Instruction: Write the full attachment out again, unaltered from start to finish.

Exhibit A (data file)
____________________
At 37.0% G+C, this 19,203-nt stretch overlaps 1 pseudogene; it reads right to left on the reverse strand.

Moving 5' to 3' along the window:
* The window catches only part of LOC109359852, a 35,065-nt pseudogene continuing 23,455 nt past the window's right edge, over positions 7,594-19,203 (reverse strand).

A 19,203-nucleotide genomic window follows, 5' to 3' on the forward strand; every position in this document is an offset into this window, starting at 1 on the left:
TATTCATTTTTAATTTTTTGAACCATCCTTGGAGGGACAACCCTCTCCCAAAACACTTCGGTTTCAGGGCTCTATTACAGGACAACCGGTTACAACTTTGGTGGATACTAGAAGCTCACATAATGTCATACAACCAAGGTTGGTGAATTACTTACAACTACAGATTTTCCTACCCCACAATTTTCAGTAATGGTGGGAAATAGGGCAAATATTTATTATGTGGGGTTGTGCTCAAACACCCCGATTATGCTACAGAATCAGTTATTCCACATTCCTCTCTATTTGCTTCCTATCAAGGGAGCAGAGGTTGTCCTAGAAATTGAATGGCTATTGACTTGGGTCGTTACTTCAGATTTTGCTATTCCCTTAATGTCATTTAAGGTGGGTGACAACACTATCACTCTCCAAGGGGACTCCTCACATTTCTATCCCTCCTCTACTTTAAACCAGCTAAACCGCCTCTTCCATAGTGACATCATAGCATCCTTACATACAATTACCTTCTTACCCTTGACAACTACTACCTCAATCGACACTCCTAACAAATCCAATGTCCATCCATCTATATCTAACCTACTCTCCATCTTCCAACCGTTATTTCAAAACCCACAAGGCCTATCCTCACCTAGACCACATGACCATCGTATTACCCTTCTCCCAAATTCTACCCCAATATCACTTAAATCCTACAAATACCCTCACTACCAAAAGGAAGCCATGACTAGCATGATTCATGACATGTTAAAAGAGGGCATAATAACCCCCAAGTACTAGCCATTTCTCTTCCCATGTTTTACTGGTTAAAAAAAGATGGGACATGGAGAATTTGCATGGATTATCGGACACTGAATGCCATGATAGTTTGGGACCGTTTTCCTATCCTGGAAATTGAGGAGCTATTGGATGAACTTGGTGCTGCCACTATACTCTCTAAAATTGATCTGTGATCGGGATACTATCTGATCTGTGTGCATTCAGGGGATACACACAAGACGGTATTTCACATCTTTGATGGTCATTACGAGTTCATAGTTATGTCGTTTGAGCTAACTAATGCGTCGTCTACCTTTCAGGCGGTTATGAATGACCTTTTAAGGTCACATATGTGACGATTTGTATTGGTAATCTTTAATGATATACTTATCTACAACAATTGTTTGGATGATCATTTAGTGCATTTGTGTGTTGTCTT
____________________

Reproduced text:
At 37.0% G+C, this 19,203-nt stretch overlaps 1 pseudogene; it reads right to left on the reverse strand.

Moving 5' to 3' along the window:
* The window catches only part of LOC109359852, a 35,065-nt pseudogene continuing 23,455 nt past the window's right edge, over positions 7,594-19,203 (reverse strand).

A 19,203-nucleotide genomic window follows, 5' to 3' on the forward strand; every position in this document is an offset into this window, starting at 1 on the left:
TATTCATTTTTAATTTTTTGAACCATCCTTGGAGGGACAACCCTCTCCCAAAACACTTCGGTTTCAGGGCTCTATTACAGGACAACCGGTTACAACTTTGGTGGATACTAGAAGCTCACATAATGTCATACAACCAAGGTTGGTGAATTACTTACAACTACAGATTTTCCTACCCCACAATTTTCAGTAATGGTGGGAAATAGGGCAAATATTTATTATGTGGGGTTGTGCTCAAACACCCCGATTATGCTACAGAATCAGTTATTCCACATTCCTCTCTATTTGCTTCCTATCAAGGGAGCAGAGGTTGTCCTAGAAATTGAATGGCTATTGACTTGGGTCGTTACTTCAGATTTTGCTATTCCCTTAATGTCATTTAAGGTGGGTGACAACACTATCACTCTCCAAGGGGACTCCTCACATTTCTATCCCTCCTCTACTTTAAACCAGCTAAACCGCCTCTTCCATAGTGACATCATAGCATCCTTACATACAATTACCTTCTTACCCTTGACAACTACTACCTCAATCGACACTCCTAACAAATCCAATGTCCATCCATCTATATCTAACCTACTCTCCATCTTCCAACCGTTATTTCAAAACCCACAAGGCCTATCCTCACCTAGACCACATGACCATCGTATTACCCTTCTCCCAAATTCTACCCCAATATCACTTAAATCCTACAAATACCCTCACTACCAAAAGGAAGCCATGACTAGCATGATTCATGACATGTTAAAAGAGGGCATAATAACCCCCAAGTACTAGCCATTTCTCTTCCCATGTTTTACTGGTTAAAAAAAGATGGGACATGGAGAATTTGCATGGATTATCGGACACTGAATGCCATGATAGTTTGGGACCGTTTTCCTATCCTGGAAATTGAGGAGCTATTGGATGAACTTGGTGCTGCCACTATACTCTCTAAAATTGATCTGTGATCGGGATACTATCTGATCTGTGTGCATTCAGGGGATACACACAAGACGGTATTTCACATCTTTGATGGTCATTACGAGTTCATAGTTATGTCGTTTGAGCTAACTAATGCGTCGTCTACCTTTCAGGCGGTTATGAATGACCTTTTAAGGTCACATATGTGACGATTTGTATTGGTAATCTTTAATGATATACTTATCTACAACAATTGTTTGGATGATCATTTAGTGCATTTGTGTGTTGTCTT